Dear Amy: I have found the man of my dreams. He is my true love.
I know you are thinking that lots of people fall in love, but Amy, our love is one in a billion -- the kind of love little girls dream of and that Hallmark card writers write about.
We are deeply connected and compatible in every imaginable way. We have been together long enough to know that our love is real and lasting.
Here's the challenge: We are both in long-term marriages that have been dead for a very long time.
For years we have both put off leaving our marriages to limit the impact on our kids, who are now well-adjusted teenagers. Before we met, we had each planned to separate/divorce when our kids were in college. But now things have changed forever.
We are so happy together and it's very painful when we're apart. We can't imagine waiting years (until our kids go to college) to live our life together.
We always want to do what's best for them and are struggling with how best to balance our kids' well-being and our own.
Should we follow our hearts, leave our marriages, show our kids what real love is, and do our best to help them deal with the situation? Or should we patiently and secretly love each other and wait until they are off to college, despite the emptiness we feel when apart?
-- In Love and Confused
Dear Confused: Please, little girls deserve better dreams than this. Somehow, even the misty-eyed writers of Hallmark cards seem to have missed the beautiful and romantic literary potential of two married adults having extramarital affairs and jonesing to ditch their spouses and kids in order to be together.
In short, you and your lover are inhabiting a tired cliché. The least -- the very, very least -- you can do is to own it.
Your children will not care one whit about your one-in-a-billion love affair. Leaving them -- and their other parent -- is NOT the way to "show them what love is."
That having been said, because you are both determined to leave your marriages, I do not believe it is wisest to wait several years. The less time your well-adjusted children spend in a household fraught with unhappiness and tinged with lies and infidelity -- the better. Please, spare them your romantic notions and overall arrogance.
You should pursue couples counseling in order to find a way to amicably "uncouple." Many couples wait so long to pursue marriage counseling that it essentially becomes divorce mediation. And this can help both of you to express your frustration and heartache. Just don't pretend that your decision will be welcomed by anyone else. Assume it will be hard for everyone, and take responsibility for being the catalyst for the challenge these two families are about to face.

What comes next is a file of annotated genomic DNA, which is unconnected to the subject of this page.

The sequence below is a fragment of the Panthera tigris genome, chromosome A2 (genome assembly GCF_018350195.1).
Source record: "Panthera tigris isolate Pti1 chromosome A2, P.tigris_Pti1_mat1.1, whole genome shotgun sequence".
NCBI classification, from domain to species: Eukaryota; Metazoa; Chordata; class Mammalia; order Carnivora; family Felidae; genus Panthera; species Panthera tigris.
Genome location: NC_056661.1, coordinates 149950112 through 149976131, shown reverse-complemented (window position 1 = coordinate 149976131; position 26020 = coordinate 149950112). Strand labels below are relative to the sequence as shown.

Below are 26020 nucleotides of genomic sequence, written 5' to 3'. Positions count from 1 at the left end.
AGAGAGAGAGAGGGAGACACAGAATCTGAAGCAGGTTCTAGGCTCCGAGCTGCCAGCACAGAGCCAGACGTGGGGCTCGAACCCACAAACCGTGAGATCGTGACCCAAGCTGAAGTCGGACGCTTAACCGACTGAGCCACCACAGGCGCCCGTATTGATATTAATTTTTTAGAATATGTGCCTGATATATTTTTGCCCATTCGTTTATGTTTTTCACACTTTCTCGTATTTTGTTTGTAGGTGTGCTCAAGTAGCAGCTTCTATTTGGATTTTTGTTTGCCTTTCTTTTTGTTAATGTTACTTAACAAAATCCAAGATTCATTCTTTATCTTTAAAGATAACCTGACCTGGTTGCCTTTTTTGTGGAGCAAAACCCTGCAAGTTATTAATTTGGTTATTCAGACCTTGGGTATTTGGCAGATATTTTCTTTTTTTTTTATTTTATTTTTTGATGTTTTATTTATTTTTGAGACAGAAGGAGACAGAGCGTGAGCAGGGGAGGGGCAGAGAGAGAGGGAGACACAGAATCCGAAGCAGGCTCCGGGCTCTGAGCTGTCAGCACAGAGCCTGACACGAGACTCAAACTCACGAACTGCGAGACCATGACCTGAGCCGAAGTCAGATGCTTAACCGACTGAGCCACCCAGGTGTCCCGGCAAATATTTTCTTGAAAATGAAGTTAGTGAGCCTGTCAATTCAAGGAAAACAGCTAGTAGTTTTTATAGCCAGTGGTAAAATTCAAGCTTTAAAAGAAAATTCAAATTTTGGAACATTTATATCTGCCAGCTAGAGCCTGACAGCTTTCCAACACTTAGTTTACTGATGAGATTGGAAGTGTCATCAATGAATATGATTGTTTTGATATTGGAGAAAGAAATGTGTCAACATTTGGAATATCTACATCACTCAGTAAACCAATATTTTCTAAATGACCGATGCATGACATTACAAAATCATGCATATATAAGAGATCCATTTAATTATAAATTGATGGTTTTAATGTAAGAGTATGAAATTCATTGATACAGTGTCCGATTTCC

Dear Amy: My husband and I hosted four friends for dinner last night.
One of the couples (our closest friends) insisted on using their cellphones throughout dinner.
They communicated with a workman, checked facts, and looked up information they wanted to share with the group.
My husband and I found their behavior rude. It interrupted and distracted them from the conversation.
I did suggest once that they delay their phone interactions until dinner was finished. This fell on deaf ears.
Is there a kind way to request that guests don't use cellphones while socializing and eating dinner?
Dear Annoyed: Yes, using a cellphone to make or take a call, to text or post on social media during a dinner party is rude, but it is important to recognize that these smart devices serve a multitude of functions: from showing vacation photos, to looking up the height of Mt. Kilimanjaro, to asking, "Siri: Who was William Bendix?"
At the beginning of your next dinner, you should say, "We'd like to enjoy our dinner unplugged tonight. Would everyone be willing to leave their phones in the kitchen while we eat? We can retrieve them over coffee." If some guests refuse to surrender their phones, don't press it further.
You can contact Amy Dickinson via email: [email protected]. Readers may send postal mail to Ask Amy, P.O. Box 194, Freeville, NY 13068.?
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